Offset Adjustment (Internal Method)

Many single op amps have pins available for optional offset null. To make use of this feature, two pins are joined by a potentiometer, and the wiper goes to one of the supplies through a resistor, as shown generally in Figure 1-40 below. Note that if the wiper is accidentally connected to the wrong supply, the op amp will probably be destroyed— this is a common problem, when one op amp type is replaced by another. The range of offset adjustment in a well-designed op amp is no more than two or three times the maximum VOS of the lowest grade device, in order to minimize sensitivity. Nevertheless, the voltage gain of an op amp at its offset adjustment pins may actually be greater than the gain at its signal inputs! It is therefore very important to keep these pins noise-free. Note that it is never advisable to use long leads from an op amp to a remote nulling potentiometer.
Offset adjustment pins
Figure 1-40: Offset adjustment pins
As was mentioned above, the offset drift of an op amp with temperature will vary with the setting of its offset adjustment. The internal adjustment terminals should therefore be used only to adjust the op amp's own offset, not to correct any system offset errors, since doing so would be at the expense of increased temperature drift. The drift penalty for a FET input op amp is in the order of 4μV/°C for each millivolt of nulled offset voltage. It is generally better to control offset voltage by proper device/grade selection.
Offset Adjustment (External Methods)
If an op amp doesn't have offset adjustment pins (popular duals and all quads do not), and it is still necessary to adjust the amplifier and system offsets, an external method can be used. This method is also most useful if the offset adjustment is to be done with a system programmable voltage, such as a DAC.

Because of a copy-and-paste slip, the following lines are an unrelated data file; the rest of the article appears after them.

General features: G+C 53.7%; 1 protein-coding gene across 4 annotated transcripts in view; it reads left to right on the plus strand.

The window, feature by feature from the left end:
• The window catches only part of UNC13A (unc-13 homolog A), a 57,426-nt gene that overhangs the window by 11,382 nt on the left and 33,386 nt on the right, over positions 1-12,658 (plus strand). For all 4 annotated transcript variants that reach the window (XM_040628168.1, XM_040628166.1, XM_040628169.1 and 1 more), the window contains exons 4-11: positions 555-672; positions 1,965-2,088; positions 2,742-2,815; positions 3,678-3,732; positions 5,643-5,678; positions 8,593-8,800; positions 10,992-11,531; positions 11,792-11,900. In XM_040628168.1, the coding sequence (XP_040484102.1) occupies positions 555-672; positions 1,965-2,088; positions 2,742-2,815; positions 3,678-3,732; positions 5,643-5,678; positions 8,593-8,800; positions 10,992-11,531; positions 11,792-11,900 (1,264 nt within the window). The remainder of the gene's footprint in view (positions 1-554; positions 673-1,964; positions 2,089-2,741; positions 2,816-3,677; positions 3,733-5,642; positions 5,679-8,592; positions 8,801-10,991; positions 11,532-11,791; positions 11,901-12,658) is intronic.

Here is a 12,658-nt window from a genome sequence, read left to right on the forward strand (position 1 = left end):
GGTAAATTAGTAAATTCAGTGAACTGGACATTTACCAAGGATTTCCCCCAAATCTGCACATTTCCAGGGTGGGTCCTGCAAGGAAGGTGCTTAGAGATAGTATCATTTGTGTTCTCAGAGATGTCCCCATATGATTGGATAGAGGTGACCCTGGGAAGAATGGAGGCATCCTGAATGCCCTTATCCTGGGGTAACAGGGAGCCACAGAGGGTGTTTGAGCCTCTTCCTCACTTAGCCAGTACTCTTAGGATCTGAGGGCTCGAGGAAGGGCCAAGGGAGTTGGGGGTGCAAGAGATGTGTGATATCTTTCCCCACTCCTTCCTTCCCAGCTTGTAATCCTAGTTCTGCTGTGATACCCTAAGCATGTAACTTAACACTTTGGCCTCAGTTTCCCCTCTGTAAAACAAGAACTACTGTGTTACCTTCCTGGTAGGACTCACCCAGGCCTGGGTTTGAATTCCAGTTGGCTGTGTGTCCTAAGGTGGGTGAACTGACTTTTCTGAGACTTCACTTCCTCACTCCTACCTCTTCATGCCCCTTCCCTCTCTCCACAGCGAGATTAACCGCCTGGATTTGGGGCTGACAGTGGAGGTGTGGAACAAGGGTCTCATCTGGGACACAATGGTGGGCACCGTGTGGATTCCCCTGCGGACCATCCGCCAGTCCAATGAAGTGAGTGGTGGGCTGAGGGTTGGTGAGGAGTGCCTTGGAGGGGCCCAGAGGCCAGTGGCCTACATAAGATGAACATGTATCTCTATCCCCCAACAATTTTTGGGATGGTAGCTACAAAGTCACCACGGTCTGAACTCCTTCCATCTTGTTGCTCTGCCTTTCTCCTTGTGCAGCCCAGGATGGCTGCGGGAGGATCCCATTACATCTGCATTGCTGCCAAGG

With an inverting op amp configuration, injecting current into the inverting input is the simplest method, as shown in Figure 1-41A (opposite). The disadvantage of this method is that there is some increase in noise gain possible, due to the parallel path of R3 and the potentiometer resistance. The resulting increase in noise gain may be reduced by making ±VR large enough so that the R3 value is much greater than R1||R2. Note that if the power supplies are stable and noise-free, they can be used as ±VR.
Inverting op amp external offset trim methods
Figure 1-41: Inverting op amp external offset trim methods
Fig. 1-41B shows how to implement offset trim by injecting a small offset voltage into the non-inverting input. This circuit is preferred over 1-41A, as it results in no noise gain increase (but it requires adding RP). If the op amp has matched input bias currents, then RP should equal R1|| R2 (to minimize the added offset voltage). Otherwise, RP should be less than 50Ω. For higher values, it may be advisable to bypass RP at high frequencies.
Non-inverting op amp external offset trim methods
Figure 1-42: Non-inverting op amp external offset trim methods
The circuit shown in Figure 1-42 above can be used to inject a small offset voltage when using an op amp in the non-inverting mode. This circuit works well for small offsets, where R3 can be made much greater than R1. Note that otherwise, the signal gain might be affected as the offset potentiometer is adjusted. The gain may be stabilized, however, if R3 is connected to a fixed low impedance reference voltage sources, ±VR.
Share this article :


Post a Comment

Please wait for approval of your comment .......